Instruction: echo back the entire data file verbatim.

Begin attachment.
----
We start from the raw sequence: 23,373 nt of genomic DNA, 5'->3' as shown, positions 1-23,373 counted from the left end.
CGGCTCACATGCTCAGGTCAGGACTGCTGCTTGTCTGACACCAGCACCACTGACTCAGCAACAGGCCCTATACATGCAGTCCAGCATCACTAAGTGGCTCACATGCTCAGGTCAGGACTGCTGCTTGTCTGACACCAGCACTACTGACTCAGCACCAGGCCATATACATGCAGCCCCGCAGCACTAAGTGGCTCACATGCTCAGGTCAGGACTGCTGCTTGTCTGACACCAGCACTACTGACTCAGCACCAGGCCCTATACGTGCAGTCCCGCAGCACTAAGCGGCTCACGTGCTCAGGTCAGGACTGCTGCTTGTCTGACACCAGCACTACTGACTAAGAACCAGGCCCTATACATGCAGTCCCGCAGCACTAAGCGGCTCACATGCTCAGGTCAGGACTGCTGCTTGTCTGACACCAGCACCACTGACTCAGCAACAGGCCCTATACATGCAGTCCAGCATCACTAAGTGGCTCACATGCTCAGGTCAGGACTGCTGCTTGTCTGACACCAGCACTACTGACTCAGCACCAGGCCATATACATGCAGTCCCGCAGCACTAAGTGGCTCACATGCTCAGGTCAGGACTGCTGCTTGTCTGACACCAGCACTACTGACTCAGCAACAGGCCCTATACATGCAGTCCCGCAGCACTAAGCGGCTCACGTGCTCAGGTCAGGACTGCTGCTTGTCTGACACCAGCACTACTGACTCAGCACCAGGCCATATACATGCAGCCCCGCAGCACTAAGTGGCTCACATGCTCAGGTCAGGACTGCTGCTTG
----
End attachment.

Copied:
We start from the raw sequence: 23,373 nt of genomic DNA, 5'->3' as shown, positions 1-23,373 counted from the left end.
CGGCTCACATGCTCAGGTCAGGACTGCTGCTTGTCTGACACCAGCACCACTGACTCAGCAACAGGCCCTATACATGCAGTCCAGCATCACTAAGTGGCTCACATGCTCAGGTCAGGACTGCTGCTTGTCTGACACCAGCACTACTGACTCAGCACCAGGCCATATACATGCAGCCCCGCAGCACTAAGTGGCTCACATGCTCAGGTCAGGACTGCTGCTTGTCTGACACCAGCACTACTGACTCAGCACCAGGCCCTATACGTGCAGTCCCGCAGCACTAAGCGGCTCACGTGCTCAGGTCAGGACTGCTGCTTGTCTGACACCAGCACTACTGACTAAGAACCAGGCCCTATACATGCAGTCCCGCAGCACTAAGCGGCTCACATGCTCAGGTCAGGACTGCTGCTTGTCTGACACCAGCACCACTGACTCAGCAACAGGCCCTATACATGCAGTCCAGCATCACTAAGTGGCTCACATGCTCAGGTCAGGACTGCTGCTTGTCTGACACCAGCACTACTGACTCAGCACCAGGCCATATACATGCAGTCCCGCAGCACTAAGTGGCTCACATGCTCAGGTCAGGACTGCTGCTTGTCTGACACCAGCACTACTGACTCAGCAACAGGCCCTATACATGCAGTCCCGCAGCACTAAGCGGCTCACGTGCTCAGGTCAGGACTGCTGCTTGTCTGACACCAGCACTACTGACTCAGCACCAGGCCATATACATGCAGCCCCGCAGCACTAAGTGGCTCACATGCTCAGGTCAGGACTGCTGCTTG